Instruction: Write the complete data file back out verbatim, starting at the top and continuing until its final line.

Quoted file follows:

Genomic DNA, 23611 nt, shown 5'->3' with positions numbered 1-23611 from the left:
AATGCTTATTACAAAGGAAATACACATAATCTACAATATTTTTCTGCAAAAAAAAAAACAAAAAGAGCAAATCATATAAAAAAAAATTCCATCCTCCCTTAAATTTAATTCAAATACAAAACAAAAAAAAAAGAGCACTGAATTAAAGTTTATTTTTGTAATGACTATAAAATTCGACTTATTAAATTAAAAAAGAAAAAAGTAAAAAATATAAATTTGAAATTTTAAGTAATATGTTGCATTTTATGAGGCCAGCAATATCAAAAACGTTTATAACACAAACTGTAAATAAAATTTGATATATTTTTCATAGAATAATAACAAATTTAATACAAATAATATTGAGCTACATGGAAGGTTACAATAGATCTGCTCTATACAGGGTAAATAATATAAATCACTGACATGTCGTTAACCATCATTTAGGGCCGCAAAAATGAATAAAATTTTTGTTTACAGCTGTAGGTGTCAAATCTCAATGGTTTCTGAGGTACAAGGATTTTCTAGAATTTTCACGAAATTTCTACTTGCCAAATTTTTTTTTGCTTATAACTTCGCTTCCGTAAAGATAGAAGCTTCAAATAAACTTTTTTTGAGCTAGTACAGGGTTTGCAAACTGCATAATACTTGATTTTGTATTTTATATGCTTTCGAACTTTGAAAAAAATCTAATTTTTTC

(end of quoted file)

Genomic DNA, 23611 nt, shown 5'->3' with positions numbered 1-23611 from the left:
AATGCTTATTACAAAGGAAATACACATAATCTACAATATTTTTCTGCAAAAAAAAAAACAAAAAGAGCAAATCATATAAAAAAAAATTCCATCCTCCCTTAAATTTAATTCAAATACAAAACAAAAAAAAAAGAGCACTGAATTAAAGTTTATTTTTGTAATGACTATAAAATTCGACTTATTAAATTAAAAAAGAAAAAAGTAAAAAATATAAATTTGAAATTTTAAGTAATATGTTGCATTTTATGAGGCCAGCAATATCAAAAACGTTTATAACACAAACTGTAAATAAAATTTGATATATTTTTCATAGAATAATAACAAATTTAATACAAATAATATTGAGCTACATGGAAGGTTACAATAGATCTGCTCTATACAGGGTAAATAATATAAATCACTGACATGTCGTTAACCATCATTTAGGGCCGCAAAAATGAATAAAATTTTTGTTTACAGCTGTAGGTGTCAAATCTCAATGGTTTCTGAGGTACAAGGATTTTCTAGAATTTTCACGAAATTTCTACTTGCCAAATTTTTTTTTGCTTATAACTTCGCTTCCGTAAAGATAGAAGCTTCAAATAAACTTTTTTTGAGCTAGTACAGGGTTTGCAAACTGCATAATACTTGATTTTGTATTTTATATGCTTTCGAACTTTGAAAAAAATCTAATTTTTTC